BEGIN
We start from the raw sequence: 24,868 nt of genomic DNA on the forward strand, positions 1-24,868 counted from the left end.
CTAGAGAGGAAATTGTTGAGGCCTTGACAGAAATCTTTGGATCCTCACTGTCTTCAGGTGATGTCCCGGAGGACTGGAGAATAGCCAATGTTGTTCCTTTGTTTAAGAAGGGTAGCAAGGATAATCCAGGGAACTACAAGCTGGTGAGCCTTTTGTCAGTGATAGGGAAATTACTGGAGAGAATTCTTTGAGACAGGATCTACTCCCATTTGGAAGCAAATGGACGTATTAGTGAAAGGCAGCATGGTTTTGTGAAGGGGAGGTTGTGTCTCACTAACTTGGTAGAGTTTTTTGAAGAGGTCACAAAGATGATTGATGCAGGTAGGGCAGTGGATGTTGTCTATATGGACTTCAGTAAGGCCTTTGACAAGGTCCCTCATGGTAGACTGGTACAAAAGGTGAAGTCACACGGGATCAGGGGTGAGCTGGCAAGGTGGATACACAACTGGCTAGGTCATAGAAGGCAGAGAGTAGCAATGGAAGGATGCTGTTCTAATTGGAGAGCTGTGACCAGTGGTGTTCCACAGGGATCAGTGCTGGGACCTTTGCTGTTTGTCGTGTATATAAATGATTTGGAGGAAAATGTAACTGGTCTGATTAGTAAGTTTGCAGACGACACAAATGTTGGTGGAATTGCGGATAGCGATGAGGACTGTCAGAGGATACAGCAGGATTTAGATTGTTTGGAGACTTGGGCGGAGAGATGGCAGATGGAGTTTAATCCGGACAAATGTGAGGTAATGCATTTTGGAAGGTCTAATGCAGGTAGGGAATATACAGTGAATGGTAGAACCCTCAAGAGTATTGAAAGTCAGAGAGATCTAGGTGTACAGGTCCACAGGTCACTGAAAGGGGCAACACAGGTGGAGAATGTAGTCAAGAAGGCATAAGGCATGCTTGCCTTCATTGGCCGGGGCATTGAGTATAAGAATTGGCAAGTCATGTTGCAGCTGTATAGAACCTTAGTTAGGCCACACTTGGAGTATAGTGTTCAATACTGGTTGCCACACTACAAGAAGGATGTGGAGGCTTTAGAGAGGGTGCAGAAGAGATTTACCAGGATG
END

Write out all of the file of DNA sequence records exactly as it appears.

We start from the raw sequence: 24,868 nt of genomic DNA on the forward strand, positions 1-24,868 counted from the left end.
CTAGAGAGGAAATTGTTGAGGCCTTGACAGAAATCTTTGGATCCTCACTGTCTTCAGGTGATGTCCCGGAGGACTGGAGAATAGCCAATGTTGTTCCTTTGTTTAAGAAGGGTAGCAAGGATAATCCAGGGAACTACAAGCTGGTGAGCCTTTTGTCAGTGATAGGGAAATTACTGGAGAGAATTCTTTGAGACAGGATCTACTCCCATTTGGAAGCAAATGGACGTATTAGTGAAAGGCAGCATGGTTTTGTGAAGGGGAGGTTGTGTCTCACTAACTTGGTAGAGTTTTTTGAAGAGGTCACAAAGATGATTGATGCAGGTAGGGCAGTGGATGTTGTCTATATGGACTTCAGTAAGGCCTTTGACAAGGTCCCTCATGGTAGACTGGTACAAAAGGTGAAGTCACACGGGATCAGGGGTGAGCTGGCAAGGTGGATACACAACTGGCTAGGTCATAGAAGGCAGAGAGTAGCAATGGAAGGATGCTGTTCTAATTGGAGAGCTGTGACCAGTGGTGTTCCACAGGGATCAGTGCTGGGACCTTTGCTGTTTGTCGTGTATATAAATGATTTGGAGGAAAATGTAACTGGTCTGATTAGTAAGTTTGCAGACGACACAAATGTTGGTGGAATTGCGGATAGCGATGAGGACTGTCAGAGGATACAGCAGGATTTAGATTGTTTGGAGACTTGGGCGGAGAGATGGCAGATGGAGTTTAATCCGGACAAATGTGAGGTAATGCATTTTGGAAGGTCTAATGCAGGTAGGGAATATACAGTGAATGGTAGAACCCTCAAGAGTATTGAAAGTCAGAGAGATCTAGGTGTACAGGTCCACAGGTCACTGAAAGGGGCAACACAGGTGGAGAATGTAGTCAAGAAGGCATAAGGCATGCTTGCCTTCATTGGCCGGGGCATTGAGTATAAGAATTGGCAAGTCATGTTGCAGCTGTATAGAACCTTAGTTAGGCCACACTTGGAGTATAGTGTTCAATACTGGTTGCCACACTACAAGAAGGATGTGGAGGCTTTAGAGAGGGTGCAGAAGAGATTTACCAGGATG